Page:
82-year-old Claude Lorius was the first scientist to alert the world to the perils of global warming. His one regret in life is that history has proved him right. A biographical, cinematic corollary of Al Gore’s canned Learning Annex lecture, Luc Jacquet’s <em>Antarctica</em> condenses 22 polar missions — all told, they consumed ten years of Lorius’s life — into one visually breathtaking documentary. (It helps that Lorius and his crews were wise enough to pack a couple of 16mm cameras to record the various expeditions.) The narration — inspired selections from Lorius’s diary spoken by Michel Papineschi — complements the epical force of the images. For a time, it looked as if Jacquet (<em>March of the Penguins</em>) had every intention of letting the pictures do the talking. Sadly, the last ten minutes are squandered on spoon-feeding doom. And if ever a film cried out for a domed IMAX 3D presentation it’s this.

Find showtimes

Scott Marks had a pretty good week, starting (alphabetically and otherwise) with Antarctica: Ice and Sky. ("No, really, kids — the whole continent used to be covered with ice and snow!") And while it's hard to imagine how any Banksy-themed film could improve on Exit Through the Gift Shop, it seems Saving Banksy managed to find an interesting new approach to the slippery street artist. So that's good.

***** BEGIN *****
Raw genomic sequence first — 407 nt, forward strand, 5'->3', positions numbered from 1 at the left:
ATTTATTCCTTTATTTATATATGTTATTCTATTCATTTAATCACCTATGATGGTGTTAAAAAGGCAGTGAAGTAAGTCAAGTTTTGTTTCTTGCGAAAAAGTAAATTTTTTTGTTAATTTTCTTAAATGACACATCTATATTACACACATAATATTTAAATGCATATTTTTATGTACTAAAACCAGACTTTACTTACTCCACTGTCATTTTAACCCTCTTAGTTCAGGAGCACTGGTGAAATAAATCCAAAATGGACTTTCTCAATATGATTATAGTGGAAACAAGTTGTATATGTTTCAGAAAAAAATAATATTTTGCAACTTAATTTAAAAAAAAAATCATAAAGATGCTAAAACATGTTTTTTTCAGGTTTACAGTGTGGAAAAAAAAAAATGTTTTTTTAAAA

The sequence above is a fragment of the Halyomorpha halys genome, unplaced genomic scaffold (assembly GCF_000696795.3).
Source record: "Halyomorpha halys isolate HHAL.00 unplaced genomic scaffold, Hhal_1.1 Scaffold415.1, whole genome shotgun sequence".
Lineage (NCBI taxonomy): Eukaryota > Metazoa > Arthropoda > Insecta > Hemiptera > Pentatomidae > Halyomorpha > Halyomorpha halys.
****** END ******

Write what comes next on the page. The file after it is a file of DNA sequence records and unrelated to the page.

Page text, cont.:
Movie

Salesman <em>(Forushande)</em> ***

thumbnail

We open in mid-collapse: an Iranian couple, Emad (Shahab Hosseini) and Rana (Taraneh Alidoosti), soon to star in a blue-penciled staging of <em>Death of a Salesman</em>, are forced to relocate when their tenement begins to crumble. Their new apartment — the former home of an in-demand prostitute and an ex-John who didn’t get the memo regarding her relocation — threatens to crumble the marriage as well. Writer-director Asghar Farhadi’s (<em>A Separation, About Elly</em>) restless camera dogs his characters like a bleak future — not a drop of false emotion leaks from this faultless cast. The faint, near-imperceptible style with which Farhadi “opens up” scenes from Miller’s play squarely melds the two storylines. For two-thirds of its running time, attention must be paid to an exquisitely realized suspense-thriller. It isn’t until Farhadi borrows a calculable cup of revenge from the <em>Death Wish</em> cookbook that his soufflé begins to flatten.